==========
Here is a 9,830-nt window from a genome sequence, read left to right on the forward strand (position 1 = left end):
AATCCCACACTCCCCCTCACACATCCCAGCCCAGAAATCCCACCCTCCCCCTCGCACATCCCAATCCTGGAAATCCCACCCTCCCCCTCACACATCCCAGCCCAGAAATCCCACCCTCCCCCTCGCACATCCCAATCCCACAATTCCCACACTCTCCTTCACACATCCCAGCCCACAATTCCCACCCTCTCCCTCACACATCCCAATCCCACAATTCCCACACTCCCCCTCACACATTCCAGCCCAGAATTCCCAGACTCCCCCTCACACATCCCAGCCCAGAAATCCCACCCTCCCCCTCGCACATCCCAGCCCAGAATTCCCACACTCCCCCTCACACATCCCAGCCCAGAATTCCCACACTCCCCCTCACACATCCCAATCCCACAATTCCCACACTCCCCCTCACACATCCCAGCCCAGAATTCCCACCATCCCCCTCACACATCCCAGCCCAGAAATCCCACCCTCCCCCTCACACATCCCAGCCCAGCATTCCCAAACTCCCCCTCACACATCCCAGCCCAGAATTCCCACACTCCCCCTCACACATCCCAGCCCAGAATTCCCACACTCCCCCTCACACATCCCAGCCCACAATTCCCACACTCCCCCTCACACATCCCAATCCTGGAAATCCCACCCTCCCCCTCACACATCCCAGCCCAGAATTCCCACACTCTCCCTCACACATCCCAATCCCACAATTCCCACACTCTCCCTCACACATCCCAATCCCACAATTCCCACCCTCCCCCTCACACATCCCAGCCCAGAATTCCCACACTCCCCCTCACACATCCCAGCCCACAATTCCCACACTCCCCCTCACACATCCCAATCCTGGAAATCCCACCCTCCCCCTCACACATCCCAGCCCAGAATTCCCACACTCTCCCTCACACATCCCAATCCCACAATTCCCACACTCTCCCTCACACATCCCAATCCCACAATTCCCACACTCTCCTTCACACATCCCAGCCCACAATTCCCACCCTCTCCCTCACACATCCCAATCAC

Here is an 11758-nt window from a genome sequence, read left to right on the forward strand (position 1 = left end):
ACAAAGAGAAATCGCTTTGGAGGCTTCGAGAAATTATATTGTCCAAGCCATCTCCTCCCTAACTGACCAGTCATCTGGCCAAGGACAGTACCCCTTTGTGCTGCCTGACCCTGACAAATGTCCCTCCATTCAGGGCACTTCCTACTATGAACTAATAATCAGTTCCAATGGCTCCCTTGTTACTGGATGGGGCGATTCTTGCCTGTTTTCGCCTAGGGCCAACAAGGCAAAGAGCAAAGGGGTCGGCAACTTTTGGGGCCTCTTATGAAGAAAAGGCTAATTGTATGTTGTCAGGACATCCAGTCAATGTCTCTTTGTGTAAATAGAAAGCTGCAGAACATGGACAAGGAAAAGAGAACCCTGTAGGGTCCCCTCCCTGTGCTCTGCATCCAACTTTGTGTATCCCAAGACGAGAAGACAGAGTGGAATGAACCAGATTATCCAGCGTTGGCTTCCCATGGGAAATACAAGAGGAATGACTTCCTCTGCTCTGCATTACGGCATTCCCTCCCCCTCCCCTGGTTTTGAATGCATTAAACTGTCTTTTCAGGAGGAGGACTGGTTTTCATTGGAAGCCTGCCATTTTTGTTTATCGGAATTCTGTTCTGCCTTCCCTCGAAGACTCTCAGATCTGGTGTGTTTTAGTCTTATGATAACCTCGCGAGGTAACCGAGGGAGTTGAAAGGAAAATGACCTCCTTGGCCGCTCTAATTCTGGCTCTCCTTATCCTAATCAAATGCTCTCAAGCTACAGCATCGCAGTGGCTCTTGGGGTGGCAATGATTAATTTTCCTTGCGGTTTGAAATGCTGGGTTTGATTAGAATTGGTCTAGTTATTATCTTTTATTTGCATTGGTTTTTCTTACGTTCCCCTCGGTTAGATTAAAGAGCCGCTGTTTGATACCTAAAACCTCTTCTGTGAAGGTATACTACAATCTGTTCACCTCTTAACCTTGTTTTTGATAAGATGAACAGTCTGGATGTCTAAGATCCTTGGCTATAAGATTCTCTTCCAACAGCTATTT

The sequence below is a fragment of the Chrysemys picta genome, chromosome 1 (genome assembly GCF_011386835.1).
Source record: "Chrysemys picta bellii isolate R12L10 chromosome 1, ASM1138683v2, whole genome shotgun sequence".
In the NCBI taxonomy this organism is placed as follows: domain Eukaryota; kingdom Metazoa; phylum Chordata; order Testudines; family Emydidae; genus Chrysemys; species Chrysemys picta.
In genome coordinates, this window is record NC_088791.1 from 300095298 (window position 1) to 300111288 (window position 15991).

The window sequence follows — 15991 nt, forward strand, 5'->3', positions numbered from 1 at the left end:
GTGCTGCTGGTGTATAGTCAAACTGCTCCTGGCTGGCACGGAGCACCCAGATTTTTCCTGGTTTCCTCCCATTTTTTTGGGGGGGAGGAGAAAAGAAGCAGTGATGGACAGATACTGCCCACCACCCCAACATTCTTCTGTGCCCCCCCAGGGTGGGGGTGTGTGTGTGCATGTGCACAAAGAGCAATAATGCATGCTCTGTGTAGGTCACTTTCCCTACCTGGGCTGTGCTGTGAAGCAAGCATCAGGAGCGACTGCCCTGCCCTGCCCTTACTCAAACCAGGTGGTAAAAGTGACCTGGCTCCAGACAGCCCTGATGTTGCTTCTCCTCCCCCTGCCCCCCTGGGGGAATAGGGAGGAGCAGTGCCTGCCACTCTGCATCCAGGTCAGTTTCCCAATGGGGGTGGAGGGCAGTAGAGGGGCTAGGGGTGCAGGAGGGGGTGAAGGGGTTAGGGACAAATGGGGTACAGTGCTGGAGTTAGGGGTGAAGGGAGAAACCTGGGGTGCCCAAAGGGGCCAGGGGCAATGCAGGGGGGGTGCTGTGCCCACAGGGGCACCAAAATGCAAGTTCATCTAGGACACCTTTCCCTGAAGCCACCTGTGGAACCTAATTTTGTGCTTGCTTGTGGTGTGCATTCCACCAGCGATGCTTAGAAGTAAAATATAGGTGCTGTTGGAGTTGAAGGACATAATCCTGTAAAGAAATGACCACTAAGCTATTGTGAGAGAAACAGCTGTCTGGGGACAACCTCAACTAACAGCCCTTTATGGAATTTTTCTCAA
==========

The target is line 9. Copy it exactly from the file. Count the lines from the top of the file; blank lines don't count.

The window sequence follows — 15991 nt, forward strand, 5'->3', positions numbered from 1 at the left end: